‘Twas the night before Turkey Day, and all through the land, a million turkeys are bobbing in a sea of brine. Why brine? It uses the magic of osmosis to make turkey juicy and to infuse the plain flesh with flavor, though I’m sure some people do it just to make themselves feel culinarily superior to the neighbors and their factory-farmed, Frozen, Fully-Cooked, Lil’ Butterball (go ahead, click the link, I’m not making that up).
Brining isn’t exactly rocket science: mix 1 cup of salt per gallon of water, add flavoring ingredients if desired, and bring to a boil. Cool, then put the brine and turkey in a non-reactive container and refrigerate according to the turkey’s size. (Go here for a quick but comprehensive guide to all things brine: Cookshack.com’s Brining 101.) Possibilities for flavoring ingredients–dry spices or herbs, various sugars, garlic, onions, soy, worcestershire, citrus zest, liqueurs–are endless and easily tailored to complement other holiday foods on the menu.
This year, I’m cooking a Diestel bone-in turkey breast on my Big Green Egg, with a little pecanwood smoke during the first half-hour. The breast will cook for 18 minutes per pound at 325 degrees, or until it reaches 160 degrees internally. Meanwhile, here’s my brine formula, which combines classic poultry flavors with a Louisiana twist of cane syrup…..
My simple holiday turkey brine
To make brine sufficient to cover a 6.5 lb, bone-in, whole turkey breast:
- 1 cup kosher salt (or other non-iodized salt)
- 6 liters water
- 2 T peppercorns
- 2 T herbes de provence
- 4 bay leaves, crumpled
- 1 tsp dried thyme (whole rather than powdered is preferred)
- 1/2 cup Steen’s cane syrup
- 1 small onion, thickly sliced
- 4 cloves garlic, smashed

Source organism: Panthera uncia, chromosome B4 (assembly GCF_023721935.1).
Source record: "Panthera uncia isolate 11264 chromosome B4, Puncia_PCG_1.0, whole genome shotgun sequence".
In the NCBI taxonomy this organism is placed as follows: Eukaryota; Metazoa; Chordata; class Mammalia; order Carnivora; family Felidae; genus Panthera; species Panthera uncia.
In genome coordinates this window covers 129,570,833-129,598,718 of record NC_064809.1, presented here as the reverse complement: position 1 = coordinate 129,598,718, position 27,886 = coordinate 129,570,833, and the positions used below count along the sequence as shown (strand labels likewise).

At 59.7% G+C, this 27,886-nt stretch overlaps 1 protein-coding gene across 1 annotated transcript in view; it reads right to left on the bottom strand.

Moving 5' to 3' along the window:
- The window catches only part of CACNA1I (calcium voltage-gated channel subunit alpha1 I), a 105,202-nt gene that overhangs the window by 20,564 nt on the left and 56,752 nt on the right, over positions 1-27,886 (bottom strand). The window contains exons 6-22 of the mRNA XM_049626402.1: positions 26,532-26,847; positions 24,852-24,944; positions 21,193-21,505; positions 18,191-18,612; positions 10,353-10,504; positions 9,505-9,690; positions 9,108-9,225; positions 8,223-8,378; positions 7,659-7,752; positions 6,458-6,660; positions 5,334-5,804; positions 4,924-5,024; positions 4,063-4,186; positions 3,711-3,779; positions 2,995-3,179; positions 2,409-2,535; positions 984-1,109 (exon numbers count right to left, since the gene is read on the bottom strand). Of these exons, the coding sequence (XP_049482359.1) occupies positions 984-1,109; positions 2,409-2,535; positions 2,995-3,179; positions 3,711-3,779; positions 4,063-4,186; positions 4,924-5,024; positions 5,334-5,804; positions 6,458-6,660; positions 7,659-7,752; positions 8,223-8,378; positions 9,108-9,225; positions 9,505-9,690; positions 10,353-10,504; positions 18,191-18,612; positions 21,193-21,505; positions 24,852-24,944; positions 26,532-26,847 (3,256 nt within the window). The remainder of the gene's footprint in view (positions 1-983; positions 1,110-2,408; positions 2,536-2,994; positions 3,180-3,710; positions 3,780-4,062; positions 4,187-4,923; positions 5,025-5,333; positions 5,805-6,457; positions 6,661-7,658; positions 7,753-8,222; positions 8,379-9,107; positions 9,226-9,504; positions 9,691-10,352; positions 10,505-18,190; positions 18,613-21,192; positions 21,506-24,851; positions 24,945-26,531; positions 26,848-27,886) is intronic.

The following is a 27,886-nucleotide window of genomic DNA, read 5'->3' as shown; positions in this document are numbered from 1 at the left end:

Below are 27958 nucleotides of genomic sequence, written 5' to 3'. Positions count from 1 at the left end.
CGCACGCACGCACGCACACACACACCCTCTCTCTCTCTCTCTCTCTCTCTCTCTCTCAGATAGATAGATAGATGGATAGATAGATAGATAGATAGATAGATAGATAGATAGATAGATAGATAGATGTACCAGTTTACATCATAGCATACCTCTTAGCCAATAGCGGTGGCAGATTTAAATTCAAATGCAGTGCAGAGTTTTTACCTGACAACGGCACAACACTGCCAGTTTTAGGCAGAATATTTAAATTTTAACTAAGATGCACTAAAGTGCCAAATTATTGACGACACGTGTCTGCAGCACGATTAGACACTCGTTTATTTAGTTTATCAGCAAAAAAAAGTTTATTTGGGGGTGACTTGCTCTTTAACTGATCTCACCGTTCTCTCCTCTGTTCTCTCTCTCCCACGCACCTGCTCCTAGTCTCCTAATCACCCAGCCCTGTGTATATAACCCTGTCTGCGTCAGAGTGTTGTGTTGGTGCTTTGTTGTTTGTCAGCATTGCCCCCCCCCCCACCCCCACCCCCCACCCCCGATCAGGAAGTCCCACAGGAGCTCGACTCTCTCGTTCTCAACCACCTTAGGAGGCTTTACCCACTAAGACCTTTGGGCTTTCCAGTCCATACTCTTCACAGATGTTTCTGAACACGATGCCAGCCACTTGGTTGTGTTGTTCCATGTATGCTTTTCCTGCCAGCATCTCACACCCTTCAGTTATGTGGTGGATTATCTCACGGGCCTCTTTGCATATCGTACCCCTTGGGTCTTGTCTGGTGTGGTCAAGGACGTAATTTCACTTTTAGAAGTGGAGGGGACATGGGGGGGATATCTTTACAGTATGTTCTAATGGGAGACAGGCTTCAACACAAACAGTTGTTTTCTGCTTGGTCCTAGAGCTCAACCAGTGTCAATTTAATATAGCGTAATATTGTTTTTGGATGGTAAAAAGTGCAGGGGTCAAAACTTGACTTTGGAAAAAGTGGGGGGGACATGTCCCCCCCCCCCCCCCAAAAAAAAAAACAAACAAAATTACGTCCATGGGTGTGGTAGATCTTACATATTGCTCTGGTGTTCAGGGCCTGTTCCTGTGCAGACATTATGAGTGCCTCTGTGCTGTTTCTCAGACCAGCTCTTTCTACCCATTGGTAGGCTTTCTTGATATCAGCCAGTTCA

- zest of 1/2 lemon or orange, in long strips (not a satsuma; the peel is too bitter)
Combine all ingredients in a nonreactive saucepan; bring to a rolling boil. Allow to cool, then place in a nonreactive vessel large enough to accomodate the brine plus the turkey breast with several inches to spare. Add the turkey breast and fill any remaining space in the container with ice. Cover securely and place in the refrigerator for 7-10 hours. Remove breast from brine and blot dry before cooking. Cook as desired.
Have a happy Thanksgiving, whether you’re eating turkey or Tofurkey, in Algiers or Algeria. I’m thankful that people are still following this blog!
Happy Thanksgiving Celeste. Keep up the great work.rl
Right back at ya! Thanks for reading.
I didn’t brine my turkey this year. Last time, I make that mistake.
How dry was it? LOL. I had loads of leftover turkey, so I froze some cooked breast meat. Won’t need to cook turkey again any time soon…
I hope your Thanksgiving was as good as your turkey brine sounds. We ate at my in-laws in the FL panhandle, so I didn’t get to smoke a breast until we got back at the weekend.
We probably crossed paths somewhere along the Panhandle…I was in P’cola just after Turkey Day. Gotta love that I-10 holiday weekend traffic!